What Units Do Barometers Measure In?

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A barometer is an instrument used to measure air pressure and track weather systems. The most common unit of measurement used in barometers is the millibar (mb).


A millibar is a form of metric measurement, with one millibar equaling one one-thousandth of a bar or 100 pascals, which is equivalent to one newton per square meter.


Millibars are used to measure atmospheric pressure or altitude. Normal atmospheric pressure measures 1,013.2 millibars.


The two types of barometers are mercury and aneroid. In a mercury barometer, millibars measure how high the mercury column climbs a vertical glass tube. Aneroid barometers don’t use liquid of any kind, instead employing a flexible-walled evacuated capsule.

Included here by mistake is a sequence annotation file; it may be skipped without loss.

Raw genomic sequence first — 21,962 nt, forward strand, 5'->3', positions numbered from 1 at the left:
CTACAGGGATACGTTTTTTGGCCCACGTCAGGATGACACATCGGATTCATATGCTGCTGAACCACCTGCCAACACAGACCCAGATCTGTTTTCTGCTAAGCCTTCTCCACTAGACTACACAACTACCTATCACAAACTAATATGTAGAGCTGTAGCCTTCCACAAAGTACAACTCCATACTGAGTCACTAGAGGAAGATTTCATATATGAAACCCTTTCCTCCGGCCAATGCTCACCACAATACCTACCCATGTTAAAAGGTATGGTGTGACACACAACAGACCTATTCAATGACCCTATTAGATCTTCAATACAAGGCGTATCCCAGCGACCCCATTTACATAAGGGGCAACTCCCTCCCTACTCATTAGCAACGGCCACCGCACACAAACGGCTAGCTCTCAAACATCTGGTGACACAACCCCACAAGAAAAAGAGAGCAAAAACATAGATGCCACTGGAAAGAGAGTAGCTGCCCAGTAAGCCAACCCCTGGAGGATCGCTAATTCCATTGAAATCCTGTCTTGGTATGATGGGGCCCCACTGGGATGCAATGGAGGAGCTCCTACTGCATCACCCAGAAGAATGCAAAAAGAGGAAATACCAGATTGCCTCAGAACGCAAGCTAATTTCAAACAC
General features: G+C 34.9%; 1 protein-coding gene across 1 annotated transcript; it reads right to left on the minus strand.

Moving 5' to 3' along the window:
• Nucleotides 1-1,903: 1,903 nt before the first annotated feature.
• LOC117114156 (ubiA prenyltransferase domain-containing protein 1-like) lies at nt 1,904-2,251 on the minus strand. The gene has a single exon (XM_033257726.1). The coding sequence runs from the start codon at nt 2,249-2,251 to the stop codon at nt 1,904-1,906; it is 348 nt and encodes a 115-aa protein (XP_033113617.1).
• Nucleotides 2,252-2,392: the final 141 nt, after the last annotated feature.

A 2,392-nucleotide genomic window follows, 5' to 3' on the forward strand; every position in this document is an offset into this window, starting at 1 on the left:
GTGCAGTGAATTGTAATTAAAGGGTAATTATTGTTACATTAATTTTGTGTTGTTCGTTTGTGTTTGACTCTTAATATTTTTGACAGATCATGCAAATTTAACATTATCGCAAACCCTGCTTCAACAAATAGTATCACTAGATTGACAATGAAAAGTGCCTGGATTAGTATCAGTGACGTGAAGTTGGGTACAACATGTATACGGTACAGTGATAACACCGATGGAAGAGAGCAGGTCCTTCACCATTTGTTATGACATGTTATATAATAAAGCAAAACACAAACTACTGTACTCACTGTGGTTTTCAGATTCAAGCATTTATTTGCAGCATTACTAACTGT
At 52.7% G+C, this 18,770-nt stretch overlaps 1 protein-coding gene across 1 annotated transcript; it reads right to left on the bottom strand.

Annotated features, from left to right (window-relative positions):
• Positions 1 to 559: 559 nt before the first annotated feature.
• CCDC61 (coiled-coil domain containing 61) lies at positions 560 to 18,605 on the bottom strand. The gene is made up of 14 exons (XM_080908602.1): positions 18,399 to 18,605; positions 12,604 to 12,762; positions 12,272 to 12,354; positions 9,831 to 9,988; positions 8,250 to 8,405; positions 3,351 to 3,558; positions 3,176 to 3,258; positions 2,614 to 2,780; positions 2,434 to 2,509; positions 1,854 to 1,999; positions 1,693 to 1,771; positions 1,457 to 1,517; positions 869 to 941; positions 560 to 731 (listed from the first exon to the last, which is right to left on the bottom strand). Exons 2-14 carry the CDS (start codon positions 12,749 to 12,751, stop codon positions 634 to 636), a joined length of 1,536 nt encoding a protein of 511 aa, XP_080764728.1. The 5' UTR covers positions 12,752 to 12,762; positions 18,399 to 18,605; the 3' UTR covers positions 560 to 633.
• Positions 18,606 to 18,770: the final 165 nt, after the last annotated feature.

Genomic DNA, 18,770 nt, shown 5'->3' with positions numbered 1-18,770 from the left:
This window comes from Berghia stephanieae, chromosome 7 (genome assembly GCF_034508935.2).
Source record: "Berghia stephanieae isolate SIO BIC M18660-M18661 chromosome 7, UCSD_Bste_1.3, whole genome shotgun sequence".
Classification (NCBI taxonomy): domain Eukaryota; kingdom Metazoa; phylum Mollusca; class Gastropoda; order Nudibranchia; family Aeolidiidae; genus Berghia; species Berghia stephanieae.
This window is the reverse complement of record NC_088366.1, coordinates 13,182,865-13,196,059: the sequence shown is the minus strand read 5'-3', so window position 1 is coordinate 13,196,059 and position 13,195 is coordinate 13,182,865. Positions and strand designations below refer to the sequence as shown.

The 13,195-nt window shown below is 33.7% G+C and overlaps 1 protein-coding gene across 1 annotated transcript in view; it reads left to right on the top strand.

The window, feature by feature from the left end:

Aside from millibars, other units of measure used in barometers include pounds per square inch, pascals and inches of mercury.


A highly sensitive unit of measurement, one millibar indicates a change of one tenth of one percent in the atmospheric pressure.

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